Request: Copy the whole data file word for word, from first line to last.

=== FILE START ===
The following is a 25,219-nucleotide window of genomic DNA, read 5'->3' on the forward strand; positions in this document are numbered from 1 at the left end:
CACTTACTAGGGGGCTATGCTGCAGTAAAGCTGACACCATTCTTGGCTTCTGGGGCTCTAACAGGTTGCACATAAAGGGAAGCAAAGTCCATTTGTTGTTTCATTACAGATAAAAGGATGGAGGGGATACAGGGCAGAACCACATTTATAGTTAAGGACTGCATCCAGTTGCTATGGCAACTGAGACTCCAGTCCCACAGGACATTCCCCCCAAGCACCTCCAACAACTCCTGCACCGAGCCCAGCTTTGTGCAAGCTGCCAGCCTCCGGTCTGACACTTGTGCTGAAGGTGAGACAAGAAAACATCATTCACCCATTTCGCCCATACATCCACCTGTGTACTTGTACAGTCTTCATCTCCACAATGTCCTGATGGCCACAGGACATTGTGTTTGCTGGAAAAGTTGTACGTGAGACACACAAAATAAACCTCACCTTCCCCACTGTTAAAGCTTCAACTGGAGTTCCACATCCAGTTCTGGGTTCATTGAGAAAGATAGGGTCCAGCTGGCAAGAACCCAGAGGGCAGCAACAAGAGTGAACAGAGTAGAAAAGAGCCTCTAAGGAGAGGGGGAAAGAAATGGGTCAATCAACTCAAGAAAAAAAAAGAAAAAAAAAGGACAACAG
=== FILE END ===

The following is a 25,219-nucleotide window of genomic DNA, read 5'->3' on the forward strand; positions in this document are numbered from 1 at the left end:
CACTTACTAGGGGGCTATGCTGCAGTAAAGCTGACACCATTCTTGGCTTCTGGGGCTCTAACAGGTTGCACATAAAGGGAAGCAAAGTCCATTTGTTGTTTCATTACAGATAAAAGGATGGAGGGGATACAGGGCAGAACCACATTTATAGTTAAGGACTGCATCCAGTTGCTATGGCAACTGAGACTCCAGTCCCACAGGACATTCCCCCCAAGCACCTCCAACAACTCCTGCACCGAGCCCAGCTTTGTGCAAGCTGCCAGCCTCCGGTCTGACACTTGTGCTGAAGGTGAGACAAGAAAACATCATTCACCCATTTCGCCCATACATCCACCTGTGTACTTGTACAGTCTTCATCTCCACAATGTCCTGATGGCCACAGGACATTGTGTTTGCTGGAAAAGTTGTACGTGAGACACACAAAATAAACCTCACCTTCCCCACTGTTAAAGCTTCAACTGGAGTTCCACATCCAGTTCTGGGTTCATTGAGAAAGATAGGGTCCAGCTGGCAAGAACCCAGAGGGCAGCAACAAGAGTGAACAGAGTAGAAAAGAGCCTCTAAGGAGAGGGGGAAAGAAATGGGTCAATCAACTCAAGAAAAAAAAAGAAAAAAAAAGGACAACAG